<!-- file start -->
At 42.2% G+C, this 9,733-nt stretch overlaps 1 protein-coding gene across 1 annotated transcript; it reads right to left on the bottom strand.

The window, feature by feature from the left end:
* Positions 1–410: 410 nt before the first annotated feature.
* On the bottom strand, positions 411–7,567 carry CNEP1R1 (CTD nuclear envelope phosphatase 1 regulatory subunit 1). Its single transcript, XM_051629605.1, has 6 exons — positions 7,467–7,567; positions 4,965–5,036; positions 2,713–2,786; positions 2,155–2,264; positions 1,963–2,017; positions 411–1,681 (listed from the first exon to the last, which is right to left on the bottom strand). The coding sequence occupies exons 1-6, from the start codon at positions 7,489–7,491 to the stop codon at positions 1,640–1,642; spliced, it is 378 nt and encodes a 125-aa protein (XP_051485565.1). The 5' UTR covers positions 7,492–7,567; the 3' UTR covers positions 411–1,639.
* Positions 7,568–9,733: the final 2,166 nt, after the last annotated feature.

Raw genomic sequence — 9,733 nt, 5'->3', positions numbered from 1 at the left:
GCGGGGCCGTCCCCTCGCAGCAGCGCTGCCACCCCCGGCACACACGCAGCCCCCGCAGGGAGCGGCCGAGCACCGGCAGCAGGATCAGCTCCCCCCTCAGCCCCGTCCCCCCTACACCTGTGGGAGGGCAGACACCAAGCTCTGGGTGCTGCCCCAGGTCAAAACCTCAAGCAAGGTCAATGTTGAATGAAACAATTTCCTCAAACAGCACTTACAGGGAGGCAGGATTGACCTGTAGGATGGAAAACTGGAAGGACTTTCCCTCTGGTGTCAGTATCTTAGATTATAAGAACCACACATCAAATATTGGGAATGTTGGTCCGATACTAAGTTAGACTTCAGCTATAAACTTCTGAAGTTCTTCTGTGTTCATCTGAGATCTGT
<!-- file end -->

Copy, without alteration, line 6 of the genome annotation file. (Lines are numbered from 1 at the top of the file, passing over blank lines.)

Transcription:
Raw genomic sequence — 9,733 nt, 5'->3', positions numbered from 1 at the left: